I therefore need to ask, how should those who have been chosen to represent God in his creation relate to it?

Stewards of all Creation

The best illustration of how we should relate to the earth is the concept of a steward, which occurs throughout the Bible time and time again. In biblical terms, Stewardship is the “utilisation and management of all the resources God has provided for His own glory and for the improvement of His own creation.” Christian Stewardship regards the obligation of Christians in managing and utilising intelligently the gifts that God has given. Stewardship in the biblical sense defines our practical obedience in the administration of everything that is under our control, everything entrusted to us. It is the consecration of one’s self and possessions into God’s service. Stewardship acknowledges in practice that we do not have the right of control over ourselves or our property—God has that control. It means as stewards of God we are managers of that which belongs to God, and we are under His constant authority as we administer His affairs. Faithful stewardship means that we fully acknowledge we are not our own but belong to God our creator and to His Son Jesus Christ, our saviour and Lord, who gave His life for us.

Psalm 24:1 declares, “The earth is the Lord’s and everything in it, the world and all who live in it.” That verse makes it quite clear that all of creation belongs to God. This means that humans ultimately do not own the land. As such, it is not ours to abuse. The privilege of living here is a gift, graciously given by a loving God. But we are the ones in charge of this place. We are accountable to the Owner for how we care about it.

This is made evident in the laws given to ancient Israel when they entered the promised land. The land was explicitly described as “given” to them by God. It was a gift. It had not been earned by them as a reward nor had it in way been deserved. They did not create it on their own. God gave it to them, with instructions and proviso’s for its care. The Israelites had received extremely detailed instructions on how the land should be cared for. For example, the fields were laid to rest for a year every seven years in order to give the land “one year of rest in honour of the Lord,” at this time no one may sow the field nor prune the vineyard.

Furthermore, Israel was further admonished that their relationship with the land would be entirely dependent on their unwavering faithfulness to the Lord their God. Any unfaithfulness or disobedience whatsoever would bring upon Israel “unrelenting pestilence, droughts and locusts” the land would be made to suffer. However, God, in His infinite mercy, told them that he would also forgive them and heal the land when “my people … humble themselves and pray to me and seek my presence as they turn from their wicked ways”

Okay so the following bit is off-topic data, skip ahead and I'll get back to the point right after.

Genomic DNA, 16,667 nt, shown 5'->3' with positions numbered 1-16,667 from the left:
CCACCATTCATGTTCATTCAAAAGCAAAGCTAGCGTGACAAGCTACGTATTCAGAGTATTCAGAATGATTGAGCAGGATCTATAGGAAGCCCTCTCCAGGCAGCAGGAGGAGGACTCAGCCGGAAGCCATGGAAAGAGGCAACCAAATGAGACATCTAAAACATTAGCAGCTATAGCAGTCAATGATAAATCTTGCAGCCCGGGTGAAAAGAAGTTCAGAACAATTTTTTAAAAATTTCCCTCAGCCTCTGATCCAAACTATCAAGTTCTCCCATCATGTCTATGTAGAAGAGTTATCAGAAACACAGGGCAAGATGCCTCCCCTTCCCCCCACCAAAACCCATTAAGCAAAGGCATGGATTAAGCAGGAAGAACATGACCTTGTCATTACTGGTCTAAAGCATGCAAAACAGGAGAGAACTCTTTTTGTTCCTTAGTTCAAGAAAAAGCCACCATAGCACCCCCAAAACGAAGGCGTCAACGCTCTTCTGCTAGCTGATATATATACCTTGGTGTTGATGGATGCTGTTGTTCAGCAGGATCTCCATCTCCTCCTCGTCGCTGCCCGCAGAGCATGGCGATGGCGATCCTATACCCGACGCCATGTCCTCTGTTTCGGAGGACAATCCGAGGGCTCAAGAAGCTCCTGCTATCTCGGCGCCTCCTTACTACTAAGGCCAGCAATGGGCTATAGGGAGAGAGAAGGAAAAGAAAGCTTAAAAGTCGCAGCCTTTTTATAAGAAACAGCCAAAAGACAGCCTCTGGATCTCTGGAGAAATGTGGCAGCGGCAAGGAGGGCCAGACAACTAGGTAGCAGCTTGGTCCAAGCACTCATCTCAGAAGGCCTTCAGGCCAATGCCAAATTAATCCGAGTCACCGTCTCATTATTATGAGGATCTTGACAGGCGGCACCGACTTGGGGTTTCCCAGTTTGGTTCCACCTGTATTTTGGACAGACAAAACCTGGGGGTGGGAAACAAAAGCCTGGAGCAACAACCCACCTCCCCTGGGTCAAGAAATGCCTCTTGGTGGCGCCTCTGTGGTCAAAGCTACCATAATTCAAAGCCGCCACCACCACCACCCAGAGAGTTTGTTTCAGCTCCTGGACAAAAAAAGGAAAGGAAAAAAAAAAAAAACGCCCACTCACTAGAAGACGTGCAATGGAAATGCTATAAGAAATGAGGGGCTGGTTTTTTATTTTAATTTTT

Here once again, we can witness the interconnectivity between humanity, creation, and their Creator.

How to take care of creation

Although a certain amount of responsibility can be apportioned to Christianity for being complicit in humanity’s defilement, plundering and destruction of God’s creation, such conduct does not originate from the teachings of the Bible. Correct human use of creation requires an attitude of humility, gratitude, affection, and co-responsibility on our part — not destruction and exploitation.

Care for creation can be expressed in a number of practical ways. Simply paying attention to one’s own consumption, waste, lifestyle and helping to take care of the earth. We can grow our own or choose locally produced food, buy items that are in season and that would inflict the least damage upon the land in their production. We can recycle. We can use waste as fertiliser; we can use water responsibly; we can pick up trash and dispose of it properly. We can walk or cycle if its local instead of taking the car. To get a brief idea take a look at the Dialogue Theology & Science website article “Is Sustainability a Christian Imperative?” By Robert S. White, FRS. [https://www.theologie-naturwissenschaften.de/en/dialogue-between-theology-and-science/editorials/is-sustainability-a-christian-imperative]

There are a wide variety of ways to care for the earth. As stewards of God’s creation, it is our duty and privilege to care for the earth. Read “The Stewardship of Creation” by Russell A. Butkus at The Center for Christian Ethics at Baylor University. [You can download a copy in .Pdf format here.]

You may also find “Study Guides for Moral Landscape of Creation” useful. These guides integrate Bible study, prayer, and worship to help us delight in and care for God’s creation. The guides can be used in a series or individually. You may download and reproduce them for personal or group use. [You can download a copy in .Pdf format here.]

Cover photograph credit: Cara Slifka / Stocksy.com.